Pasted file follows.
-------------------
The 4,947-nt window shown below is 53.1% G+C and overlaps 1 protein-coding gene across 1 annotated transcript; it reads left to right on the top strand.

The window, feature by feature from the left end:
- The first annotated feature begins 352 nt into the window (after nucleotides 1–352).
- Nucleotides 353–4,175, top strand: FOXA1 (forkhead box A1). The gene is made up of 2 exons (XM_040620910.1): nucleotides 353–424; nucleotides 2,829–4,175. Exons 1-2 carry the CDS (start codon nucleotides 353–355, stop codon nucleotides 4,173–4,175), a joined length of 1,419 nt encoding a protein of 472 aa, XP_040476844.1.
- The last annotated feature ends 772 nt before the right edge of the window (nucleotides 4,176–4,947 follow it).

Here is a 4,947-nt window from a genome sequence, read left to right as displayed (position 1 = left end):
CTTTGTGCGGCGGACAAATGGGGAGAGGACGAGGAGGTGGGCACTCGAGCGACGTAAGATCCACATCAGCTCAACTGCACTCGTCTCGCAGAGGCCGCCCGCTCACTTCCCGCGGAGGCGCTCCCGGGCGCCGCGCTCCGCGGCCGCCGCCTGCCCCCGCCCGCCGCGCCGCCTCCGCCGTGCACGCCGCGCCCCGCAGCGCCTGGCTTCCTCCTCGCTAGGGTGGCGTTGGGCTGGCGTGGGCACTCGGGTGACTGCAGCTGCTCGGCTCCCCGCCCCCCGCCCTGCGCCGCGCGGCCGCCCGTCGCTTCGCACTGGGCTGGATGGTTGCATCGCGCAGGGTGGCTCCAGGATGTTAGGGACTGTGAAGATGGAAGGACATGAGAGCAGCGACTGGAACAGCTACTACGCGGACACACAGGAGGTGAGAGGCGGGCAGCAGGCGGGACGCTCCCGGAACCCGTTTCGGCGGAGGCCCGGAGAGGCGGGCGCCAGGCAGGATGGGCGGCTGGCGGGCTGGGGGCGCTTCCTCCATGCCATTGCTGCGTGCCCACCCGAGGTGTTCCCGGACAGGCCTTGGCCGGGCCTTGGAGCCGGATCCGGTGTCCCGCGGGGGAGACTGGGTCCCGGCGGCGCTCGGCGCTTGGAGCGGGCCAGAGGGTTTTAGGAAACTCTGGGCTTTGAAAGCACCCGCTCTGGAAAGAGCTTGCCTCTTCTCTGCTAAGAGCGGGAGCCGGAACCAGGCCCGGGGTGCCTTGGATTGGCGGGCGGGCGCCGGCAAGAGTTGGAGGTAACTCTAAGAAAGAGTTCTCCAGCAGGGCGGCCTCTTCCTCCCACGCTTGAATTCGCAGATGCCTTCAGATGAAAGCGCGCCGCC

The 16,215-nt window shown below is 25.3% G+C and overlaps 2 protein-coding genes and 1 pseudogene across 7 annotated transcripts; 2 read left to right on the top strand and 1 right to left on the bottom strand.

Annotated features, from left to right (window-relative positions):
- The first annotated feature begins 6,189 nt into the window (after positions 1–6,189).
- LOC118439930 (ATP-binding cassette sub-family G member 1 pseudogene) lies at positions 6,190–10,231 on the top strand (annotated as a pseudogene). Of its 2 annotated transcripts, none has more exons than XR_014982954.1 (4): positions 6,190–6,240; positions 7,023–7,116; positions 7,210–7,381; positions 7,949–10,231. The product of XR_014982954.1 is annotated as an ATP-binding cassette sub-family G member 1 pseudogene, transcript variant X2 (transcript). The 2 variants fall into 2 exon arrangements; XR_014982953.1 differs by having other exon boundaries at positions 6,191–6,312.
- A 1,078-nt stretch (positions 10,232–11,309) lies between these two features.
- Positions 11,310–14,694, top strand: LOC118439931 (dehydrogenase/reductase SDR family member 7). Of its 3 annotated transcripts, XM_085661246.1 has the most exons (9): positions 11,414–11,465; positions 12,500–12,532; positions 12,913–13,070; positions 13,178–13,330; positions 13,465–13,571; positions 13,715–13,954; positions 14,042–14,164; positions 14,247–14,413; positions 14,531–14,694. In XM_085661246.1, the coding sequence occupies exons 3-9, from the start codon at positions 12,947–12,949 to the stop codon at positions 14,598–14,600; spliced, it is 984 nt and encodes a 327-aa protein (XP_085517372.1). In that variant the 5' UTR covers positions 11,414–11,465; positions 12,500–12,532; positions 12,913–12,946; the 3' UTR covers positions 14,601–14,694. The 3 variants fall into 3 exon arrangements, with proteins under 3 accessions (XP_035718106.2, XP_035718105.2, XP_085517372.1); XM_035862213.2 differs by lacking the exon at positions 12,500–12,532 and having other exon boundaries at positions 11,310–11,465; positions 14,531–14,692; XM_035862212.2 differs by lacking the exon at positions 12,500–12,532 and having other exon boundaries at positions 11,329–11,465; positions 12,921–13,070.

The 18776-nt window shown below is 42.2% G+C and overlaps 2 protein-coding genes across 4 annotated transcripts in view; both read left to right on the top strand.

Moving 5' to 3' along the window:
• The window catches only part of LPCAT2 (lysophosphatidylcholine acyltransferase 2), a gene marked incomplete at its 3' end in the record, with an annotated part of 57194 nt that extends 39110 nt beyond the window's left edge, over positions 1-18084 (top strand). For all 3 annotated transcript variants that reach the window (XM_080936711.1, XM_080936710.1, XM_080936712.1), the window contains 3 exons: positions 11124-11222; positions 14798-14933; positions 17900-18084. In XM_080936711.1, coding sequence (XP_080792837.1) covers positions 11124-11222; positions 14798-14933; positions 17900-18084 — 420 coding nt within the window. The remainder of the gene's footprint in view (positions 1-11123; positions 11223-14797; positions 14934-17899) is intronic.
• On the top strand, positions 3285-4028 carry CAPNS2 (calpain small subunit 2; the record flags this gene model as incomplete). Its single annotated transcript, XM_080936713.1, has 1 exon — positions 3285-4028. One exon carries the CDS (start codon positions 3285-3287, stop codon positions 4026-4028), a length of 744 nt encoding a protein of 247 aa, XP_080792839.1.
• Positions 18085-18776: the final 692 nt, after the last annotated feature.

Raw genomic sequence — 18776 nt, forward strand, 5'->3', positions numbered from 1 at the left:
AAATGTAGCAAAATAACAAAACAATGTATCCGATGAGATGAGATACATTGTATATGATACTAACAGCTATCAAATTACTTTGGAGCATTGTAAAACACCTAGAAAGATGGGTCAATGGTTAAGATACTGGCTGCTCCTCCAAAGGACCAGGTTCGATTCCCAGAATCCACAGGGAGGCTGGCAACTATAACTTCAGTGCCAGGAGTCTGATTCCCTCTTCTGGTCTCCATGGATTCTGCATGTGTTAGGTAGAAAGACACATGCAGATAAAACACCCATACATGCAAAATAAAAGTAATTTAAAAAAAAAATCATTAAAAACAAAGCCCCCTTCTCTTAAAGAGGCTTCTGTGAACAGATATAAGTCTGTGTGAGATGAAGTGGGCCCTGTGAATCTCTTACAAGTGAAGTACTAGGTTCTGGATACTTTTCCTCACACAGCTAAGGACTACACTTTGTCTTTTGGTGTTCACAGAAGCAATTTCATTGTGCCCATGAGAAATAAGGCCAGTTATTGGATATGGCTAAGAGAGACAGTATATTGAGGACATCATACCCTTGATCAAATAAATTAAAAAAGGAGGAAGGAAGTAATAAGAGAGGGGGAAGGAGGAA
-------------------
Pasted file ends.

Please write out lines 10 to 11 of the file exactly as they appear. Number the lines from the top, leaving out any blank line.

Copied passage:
- The first annotated feature begins 6,189 nt into the window (after positions 1–6,189).
- LOC118439930 (ATP-binding cassette sub-family G member 1 pseudogene) lies at positions 6,190–10,231 on the top strand (annotated as a pseudogene). Of its 2 annotated transcripts, none has more exons than XR_014982954.1 (4): positions 6,190–6,240; positions 7,023–7,116; positions 7,210–7,381; positions 7,949–10,231. The product of XR_014982954.1 is annotated as an ATP-binding cassette sub-family G member 1 pseudogene, transcript variant X2 (transcript). The 2 variants fall into 2 exon arrangements; XR_014982953.1 differs by having other exon boundaries at positions 6,191–6,312.